John and Viv deploy the TOAD each night and make 3 or 4 passes over the reef to assess coral coverage and other bottom features. They were particularly happy to have found several areas of reef with the coral Euphyllia paraancora. This coral is found in the tropical Western Pacific and the Indian Ocean, but it is not common. It is heavily harvested for the aquarium trade and more susceptible to bleaching than more robust coral species. It is listed as vulnerable and is further threatened by the predicted threats of climate change and ocean acidification. It was put on the IUCN Red List and is protected via CITES, both as of October, 2009.
Above: HARP Diagram
One night we deployed a HARP, a High-Frequency Acoustic Recording Package used to study cetaceans (whales and dolphins). The scientist in charge of this equipment was not onboard but had arranged with the Chief Scientist to put out this equipment near Saipan. This HARP will sit on the seafloor for 2 years collecting sounds. HARPs record ambient ocean noise including low-frequency baleen whale calls, high-frequency dolphin clicks, sounds in between and man-made sounds from ships, sonar, and seismic exploration. When the HARP is retrieved, the sounds can be analyzed and we will learn more about the cetacean populations of the Mariana Islands.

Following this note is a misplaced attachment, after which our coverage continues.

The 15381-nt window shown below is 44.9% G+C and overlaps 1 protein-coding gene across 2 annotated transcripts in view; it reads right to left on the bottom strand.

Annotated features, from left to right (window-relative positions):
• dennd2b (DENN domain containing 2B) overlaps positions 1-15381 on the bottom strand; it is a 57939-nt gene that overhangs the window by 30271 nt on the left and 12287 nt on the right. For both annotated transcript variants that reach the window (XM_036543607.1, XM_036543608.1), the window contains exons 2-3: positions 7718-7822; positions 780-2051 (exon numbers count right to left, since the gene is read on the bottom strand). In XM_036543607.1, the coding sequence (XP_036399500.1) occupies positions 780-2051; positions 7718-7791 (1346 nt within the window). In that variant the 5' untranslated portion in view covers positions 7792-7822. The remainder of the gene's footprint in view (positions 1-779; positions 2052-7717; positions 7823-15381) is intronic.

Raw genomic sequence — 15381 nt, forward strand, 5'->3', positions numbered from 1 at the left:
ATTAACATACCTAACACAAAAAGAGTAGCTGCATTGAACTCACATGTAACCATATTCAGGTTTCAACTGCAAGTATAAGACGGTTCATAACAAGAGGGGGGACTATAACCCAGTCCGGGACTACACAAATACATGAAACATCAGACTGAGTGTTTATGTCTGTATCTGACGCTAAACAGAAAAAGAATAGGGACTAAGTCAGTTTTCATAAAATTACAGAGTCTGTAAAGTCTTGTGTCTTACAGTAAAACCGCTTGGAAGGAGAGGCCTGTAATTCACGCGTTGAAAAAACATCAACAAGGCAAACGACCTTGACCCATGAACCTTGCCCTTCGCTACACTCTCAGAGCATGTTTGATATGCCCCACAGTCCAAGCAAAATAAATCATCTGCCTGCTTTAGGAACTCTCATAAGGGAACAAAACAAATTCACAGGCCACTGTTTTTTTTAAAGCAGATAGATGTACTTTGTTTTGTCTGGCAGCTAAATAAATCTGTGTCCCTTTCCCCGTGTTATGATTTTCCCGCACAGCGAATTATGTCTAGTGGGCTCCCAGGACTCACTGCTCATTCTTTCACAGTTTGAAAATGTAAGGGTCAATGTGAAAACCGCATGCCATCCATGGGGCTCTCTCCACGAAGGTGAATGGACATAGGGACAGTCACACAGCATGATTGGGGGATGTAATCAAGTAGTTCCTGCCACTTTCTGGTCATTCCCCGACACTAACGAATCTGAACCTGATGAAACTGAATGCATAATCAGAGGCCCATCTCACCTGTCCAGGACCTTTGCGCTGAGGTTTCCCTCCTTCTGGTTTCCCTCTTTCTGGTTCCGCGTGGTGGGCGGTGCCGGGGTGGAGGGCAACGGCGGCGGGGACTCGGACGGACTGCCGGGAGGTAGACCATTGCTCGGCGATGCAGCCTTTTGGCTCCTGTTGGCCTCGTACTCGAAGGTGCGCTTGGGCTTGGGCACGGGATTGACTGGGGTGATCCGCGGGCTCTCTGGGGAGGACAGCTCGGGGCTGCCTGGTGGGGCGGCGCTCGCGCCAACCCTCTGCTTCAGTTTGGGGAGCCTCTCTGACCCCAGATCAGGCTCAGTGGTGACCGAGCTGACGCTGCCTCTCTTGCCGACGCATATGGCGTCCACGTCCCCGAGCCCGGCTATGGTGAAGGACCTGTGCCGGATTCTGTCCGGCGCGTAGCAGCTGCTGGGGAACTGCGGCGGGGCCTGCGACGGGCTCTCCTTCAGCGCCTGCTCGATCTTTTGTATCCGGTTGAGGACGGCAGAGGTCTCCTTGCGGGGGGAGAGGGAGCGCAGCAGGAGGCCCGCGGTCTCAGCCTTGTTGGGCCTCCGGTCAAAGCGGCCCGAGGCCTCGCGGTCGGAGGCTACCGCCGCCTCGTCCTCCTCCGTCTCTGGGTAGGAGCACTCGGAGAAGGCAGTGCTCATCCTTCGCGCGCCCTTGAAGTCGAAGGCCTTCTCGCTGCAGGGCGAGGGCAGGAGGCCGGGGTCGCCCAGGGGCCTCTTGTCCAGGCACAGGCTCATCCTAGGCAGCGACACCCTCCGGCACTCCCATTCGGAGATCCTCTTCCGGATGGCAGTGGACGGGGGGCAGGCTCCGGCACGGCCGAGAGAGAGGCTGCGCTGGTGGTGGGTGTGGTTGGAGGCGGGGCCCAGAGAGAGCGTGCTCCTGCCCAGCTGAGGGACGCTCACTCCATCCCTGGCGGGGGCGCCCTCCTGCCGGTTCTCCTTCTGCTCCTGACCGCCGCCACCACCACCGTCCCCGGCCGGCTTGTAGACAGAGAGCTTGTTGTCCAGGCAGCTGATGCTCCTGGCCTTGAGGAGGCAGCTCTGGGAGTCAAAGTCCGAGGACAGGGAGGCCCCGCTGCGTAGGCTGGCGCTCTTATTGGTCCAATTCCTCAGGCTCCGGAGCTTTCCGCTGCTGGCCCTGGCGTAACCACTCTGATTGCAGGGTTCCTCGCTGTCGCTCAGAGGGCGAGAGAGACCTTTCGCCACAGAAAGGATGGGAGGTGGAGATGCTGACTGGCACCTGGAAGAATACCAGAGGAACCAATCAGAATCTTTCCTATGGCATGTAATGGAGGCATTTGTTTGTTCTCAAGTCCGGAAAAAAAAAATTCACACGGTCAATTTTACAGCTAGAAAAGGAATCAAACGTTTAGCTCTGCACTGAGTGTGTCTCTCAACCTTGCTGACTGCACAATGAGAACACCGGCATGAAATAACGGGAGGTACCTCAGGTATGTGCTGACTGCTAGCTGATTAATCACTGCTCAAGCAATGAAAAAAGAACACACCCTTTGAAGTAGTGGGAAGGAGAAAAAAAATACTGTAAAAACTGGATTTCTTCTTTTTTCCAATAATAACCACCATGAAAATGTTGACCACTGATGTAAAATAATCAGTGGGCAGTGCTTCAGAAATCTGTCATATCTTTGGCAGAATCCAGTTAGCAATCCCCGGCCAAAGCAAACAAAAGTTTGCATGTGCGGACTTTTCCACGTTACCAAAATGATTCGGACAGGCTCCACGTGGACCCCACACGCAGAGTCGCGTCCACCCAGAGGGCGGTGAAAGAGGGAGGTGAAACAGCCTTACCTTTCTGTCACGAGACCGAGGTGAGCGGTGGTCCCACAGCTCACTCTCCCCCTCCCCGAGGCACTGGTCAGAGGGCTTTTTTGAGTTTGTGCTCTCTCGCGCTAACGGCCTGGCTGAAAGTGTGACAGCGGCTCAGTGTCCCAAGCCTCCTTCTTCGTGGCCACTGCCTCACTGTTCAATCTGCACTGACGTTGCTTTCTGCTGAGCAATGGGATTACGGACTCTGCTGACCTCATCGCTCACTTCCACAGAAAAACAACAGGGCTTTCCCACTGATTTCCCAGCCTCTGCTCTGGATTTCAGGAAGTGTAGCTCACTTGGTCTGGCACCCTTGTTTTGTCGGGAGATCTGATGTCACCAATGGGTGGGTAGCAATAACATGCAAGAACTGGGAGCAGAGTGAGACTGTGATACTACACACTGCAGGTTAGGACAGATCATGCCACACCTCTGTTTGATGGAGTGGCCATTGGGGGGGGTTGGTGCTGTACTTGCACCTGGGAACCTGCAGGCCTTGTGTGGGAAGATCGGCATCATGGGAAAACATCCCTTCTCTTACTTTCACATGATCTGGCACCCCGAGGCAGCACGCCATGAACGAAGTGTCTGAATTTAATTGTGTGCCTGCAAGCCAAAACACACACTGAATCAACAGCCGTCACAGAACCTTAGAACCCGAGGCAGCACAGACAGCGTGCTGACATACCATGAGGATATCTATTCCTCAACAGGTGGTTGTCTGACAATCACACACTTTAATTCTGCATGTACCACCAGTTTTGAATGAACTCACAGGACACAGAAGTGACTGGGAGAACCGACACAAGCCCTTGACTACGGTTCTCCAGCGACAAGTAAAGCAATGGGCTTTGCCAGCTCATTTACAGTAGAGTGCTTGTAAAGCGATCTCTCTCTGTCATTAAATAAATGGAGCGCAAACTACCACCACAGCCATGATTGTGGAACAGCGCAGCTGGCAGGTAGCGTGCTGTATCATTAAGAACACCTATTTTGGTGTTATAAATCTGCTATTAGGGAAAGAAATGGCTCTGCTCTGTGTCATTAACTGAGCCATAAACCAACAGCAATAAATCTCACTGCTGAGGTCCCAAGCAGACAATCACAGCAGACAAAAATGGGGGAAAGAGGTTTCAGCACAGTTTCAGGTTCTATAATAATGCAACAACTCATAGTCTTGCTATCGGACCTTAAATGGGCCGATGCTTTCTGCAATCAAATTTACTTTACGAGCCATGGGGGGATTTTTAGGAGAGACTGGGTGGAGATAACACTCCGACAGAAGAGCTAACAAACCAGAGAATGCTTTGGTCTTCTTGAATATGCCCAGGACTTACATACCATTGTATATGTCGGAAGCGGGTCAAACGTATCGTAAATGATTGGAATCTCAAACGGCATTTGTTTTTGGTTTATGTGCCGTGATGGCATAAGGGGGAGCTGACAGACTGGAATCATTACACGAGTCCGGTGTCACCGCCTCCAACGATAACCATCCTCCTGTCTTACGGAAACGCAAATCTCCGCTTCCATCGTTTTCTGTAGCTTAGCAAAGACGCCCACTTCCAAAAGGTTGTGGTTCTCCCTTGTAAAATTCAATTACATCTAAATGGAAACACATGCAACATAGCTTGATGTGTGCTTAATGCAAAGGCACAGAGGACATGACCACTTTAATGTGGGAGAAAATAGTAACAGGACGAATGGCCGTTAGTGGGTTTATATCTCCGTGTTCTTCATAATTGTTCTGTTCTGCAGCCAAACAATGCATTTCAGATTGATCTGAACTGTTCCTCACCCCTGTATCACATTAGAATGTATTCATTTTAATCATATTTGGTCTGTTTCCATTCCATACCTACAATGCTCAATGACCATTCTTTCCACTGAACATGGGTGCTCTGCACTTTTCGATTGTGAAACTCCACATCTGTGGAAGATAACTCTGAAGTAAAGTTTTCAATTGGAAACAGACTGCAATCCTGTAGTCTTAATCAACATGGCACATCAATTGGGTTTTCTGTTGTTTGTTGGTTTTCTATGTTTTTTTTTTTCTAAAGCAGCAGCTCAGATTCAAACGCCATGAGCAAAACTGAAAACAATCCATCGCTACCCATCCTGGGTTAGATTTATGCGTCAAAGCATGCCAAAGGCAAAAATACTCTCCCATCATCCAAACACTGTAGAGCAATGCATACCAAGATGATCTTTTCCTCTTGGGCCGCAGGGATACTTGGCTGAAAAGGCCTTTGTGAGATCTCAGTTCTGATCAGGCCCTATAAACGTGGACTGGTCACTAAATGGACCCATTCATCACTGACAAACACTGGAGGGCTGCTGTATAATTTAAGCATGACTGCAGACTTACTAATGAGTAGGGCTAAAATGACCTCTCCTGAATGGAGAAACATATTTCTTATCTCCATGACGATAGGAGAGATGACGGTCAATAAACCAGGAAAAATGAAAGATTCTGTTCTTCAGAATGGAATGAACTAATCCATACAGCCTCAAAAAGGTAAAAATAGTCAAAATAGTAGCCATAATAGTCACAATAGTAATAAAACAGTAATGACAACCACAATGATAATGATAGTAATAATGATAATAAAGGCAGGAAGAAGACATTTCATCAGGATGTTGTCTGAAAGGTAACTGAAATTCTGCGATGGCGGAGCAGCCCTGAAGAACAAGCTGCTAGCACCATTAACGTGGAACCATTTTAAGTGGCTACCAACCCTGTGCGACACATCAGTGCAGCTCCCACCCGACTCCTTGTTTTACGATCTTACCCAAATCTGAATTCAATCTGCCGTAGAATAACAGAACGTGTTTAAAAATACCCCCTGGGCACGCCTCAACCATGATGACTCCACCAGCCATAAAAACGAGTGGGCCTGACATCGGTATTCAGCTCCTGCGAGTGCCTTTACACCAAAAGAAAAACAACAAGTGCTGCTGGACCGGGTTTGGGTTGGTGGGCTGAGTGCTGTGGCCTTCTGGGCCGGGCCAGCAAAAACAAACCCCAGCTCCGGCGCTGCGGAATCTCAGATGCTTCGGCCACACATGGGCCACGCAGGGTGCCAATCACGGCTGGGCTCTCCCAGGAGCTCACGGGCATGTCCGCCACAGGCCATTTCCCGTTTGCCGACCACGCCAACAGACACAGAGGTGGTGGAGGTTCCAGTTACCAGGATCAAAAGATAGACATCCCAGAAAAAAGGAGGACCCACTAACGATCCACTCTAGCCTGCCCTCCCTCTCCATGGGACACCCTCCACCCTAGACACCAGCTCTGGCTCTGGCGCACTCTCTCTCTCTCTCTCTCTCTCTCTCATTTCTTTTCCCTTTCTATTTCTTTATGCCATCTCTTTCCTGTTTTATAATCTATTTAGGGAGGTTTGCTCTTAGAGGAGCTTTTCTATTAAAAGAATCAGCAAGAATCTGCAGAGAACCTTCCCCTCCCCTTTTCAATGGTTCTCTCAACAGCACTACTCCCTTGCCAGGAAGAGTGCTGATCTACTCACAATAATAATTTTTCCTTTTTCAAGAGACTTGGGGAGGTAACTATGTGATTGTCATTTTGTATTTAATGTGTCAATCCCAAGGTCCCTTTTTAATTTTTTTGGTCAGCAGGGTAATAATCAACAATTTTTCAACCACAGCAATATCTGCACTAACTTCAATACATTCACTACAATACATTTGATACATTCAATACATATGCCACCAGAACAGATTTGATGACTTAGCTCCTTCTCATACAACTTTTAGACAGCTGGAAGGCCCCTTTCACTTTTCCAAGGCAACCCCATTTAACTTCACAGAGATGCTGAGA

A few days ago, Glen gave me a great tour of the engine room. It is beyond the scope of this blog to describe it here, but I can’t resist including a few pictures. I am always amazed by what it takes to keep a ship like this running. They call it an “unmanned engine room” because an alarm will ring if something needs attention like overheating or low oil pressure. It may be called “unmanned” but it takes a lot of man-hours to keep it that way. The engine room and machine shop are really clean and well organized―I didn’t see a drip of oil or a smudge of grease.
Right: One of 4 diesel engines that provided the electricity for the ship and run the electric motors that drive the propellers.